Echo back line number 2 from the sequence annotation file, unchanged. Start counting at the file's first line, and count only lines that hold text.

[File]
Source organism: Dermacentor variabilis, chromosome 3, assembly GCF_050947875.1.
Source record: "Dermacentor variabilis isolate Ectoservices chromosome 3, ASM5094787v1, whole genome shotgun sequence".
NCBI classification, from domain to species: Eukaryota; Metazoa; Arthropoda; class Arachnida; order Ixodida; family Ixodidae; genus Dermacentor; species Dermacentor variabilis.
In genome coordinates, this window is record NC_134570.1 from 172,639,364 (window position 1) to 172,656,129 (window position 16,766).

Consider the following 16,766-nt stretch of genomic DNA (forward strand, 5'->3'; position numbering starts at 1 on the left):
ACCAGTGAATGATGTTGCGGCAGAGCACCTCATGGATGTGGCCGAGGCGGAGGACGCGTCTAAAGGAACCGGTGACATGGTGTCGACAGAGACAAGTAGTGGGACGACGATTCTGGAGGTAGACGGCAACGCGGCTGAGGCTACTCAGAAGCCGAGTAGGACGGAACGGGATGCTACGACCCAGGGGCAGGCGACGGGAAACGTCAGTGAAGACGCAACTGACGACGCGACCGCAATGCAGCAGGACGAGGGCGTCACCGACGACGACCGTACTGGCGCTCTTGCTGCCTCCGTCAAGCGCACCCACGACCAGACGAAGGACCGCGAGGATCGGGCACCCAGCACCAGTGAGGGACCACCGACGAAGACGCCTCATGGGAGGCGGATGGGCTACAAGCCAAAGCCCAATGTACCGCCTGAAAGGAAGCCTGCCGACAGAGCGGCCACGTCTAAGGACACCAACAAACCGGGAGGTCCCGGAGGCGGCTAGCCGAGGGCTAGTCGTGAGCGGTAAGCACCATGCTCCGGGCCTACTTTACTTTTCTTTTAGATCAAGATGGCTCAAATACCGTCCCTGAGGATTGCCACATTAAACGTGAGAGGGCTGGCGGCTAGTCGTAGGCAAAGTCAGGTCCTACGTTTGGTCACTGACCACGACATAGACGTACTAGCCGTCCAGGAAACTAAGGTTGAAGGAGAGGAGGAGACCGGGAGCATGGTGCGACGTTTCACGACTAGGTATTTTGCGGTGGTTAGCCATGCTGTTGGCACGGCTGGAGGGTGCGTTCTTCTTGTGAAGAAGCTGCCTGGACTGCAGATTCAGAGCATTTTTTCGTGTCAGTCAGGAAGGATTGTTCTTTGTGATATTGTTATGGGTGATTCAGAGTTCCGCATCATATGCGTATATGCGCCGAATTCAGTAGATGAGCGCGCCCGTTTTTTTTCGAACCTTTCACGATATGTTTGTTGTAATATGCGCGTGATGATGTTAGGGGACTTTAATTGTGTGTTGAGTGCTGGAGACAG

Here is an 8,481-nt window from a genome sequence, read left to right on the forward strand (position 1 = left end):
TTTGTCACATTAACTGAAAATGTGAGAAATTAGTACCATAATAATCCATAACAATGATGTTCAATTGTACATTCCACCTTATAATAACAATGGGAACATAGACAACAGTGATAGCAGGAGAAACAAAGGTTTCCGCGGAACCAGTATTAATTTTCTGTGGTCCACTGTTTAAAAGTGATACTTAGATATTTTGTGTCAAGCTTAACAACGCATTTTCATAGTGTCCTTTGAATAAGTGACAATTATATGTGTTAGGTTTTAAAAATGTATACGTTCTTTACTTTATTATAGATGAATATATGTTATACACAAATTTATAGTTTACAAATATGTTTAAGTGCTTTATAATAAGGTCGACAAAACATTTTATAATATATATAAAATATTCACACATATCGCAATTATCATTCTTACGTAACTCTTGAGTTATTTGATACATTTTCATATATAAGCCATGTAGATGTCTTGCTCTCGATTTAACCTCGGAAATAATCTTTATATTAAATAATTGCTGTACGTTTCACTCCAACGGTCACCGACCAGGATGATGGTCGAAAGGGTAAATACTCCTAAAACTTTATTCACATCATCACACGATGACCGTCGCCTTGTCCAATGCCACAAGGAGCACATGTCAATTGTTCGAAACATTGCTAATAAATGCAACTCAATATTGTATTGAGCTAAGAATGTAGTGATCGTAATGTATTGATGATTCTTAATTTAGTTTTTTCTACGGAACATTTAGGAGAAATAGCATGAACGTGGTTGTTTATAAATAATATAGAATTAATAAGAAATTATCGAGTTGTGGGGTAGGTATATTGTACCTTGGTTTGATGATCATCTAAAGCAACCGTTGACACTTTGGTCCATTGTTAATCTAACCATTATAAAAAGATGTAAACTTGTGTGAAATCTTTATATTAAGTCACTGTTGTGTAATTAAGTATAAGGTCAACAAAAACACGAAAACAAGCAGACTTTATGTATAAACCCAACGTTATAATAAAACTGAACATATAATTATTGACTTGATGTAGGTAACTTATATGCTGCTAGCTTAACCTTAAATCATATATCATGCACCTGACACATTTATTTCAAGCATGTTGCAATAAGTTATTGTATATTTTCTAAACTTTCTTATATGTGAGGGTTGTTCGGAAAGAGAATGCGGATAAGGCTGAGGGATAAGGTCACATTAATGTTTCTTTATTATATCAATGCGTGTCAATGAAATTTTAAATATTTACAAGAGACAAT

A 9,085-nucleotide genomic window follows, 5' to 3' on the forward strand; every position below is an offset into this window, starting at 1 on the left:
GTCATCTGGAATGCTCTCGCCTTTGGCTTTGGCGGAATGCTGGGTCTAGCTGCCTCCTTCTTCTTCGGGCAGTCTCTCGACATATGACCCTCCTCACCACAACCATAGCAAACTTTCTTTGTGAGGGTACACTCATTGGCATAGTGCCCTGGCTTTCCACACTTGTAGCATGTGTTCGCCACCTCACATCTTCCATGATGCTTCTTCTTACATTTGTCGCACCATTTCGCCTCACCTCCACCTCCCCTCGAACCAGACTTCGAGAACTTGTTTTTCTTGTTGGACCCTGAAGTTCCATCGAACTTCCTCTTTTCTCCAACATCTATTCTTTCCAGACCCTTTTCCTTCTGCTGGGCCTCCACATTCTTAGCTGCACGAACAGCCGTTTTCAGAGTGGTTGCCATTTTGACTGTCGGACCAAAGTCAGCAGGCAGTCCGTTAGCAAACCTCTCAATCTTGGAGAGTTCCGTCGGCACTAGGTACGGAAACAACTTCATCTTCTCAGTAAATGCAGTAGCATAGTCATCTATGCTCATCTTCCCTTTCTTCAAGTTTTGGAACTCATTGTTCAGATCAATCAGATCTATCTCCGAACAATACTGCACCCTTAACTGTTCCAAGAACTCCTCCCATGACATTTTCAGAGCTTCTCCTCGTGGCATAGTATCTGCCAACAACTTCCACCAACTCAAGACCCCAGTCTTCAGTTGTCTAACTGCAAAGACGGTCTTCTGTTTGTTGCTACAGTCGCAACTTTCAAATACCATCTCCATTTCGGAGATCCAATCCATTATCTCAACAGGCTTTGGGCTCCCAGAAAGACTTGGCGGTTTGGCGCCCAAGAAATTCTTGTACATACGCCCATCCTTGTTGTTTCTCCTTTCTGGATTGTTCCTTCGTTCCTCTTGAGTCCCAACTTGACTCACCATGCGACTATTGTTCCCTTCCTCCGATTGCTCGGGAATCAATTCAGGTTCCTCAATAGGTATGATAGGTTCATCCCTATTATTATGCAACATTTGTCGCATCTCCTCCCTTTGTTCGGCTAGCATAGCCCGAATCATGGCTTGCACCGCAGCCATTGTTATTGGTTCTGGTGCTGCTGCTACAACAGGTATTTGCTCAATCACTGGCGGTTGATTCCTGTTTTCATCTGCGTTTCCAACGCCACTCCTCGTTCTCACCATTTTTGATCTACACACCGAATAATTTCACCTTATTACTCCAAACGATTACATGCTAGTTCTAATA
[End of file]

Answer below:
Source record: "Dermacentor variabilis isolate Ectoservices chromosome 3, ASM5094787v1, whole genome shotgun sequence".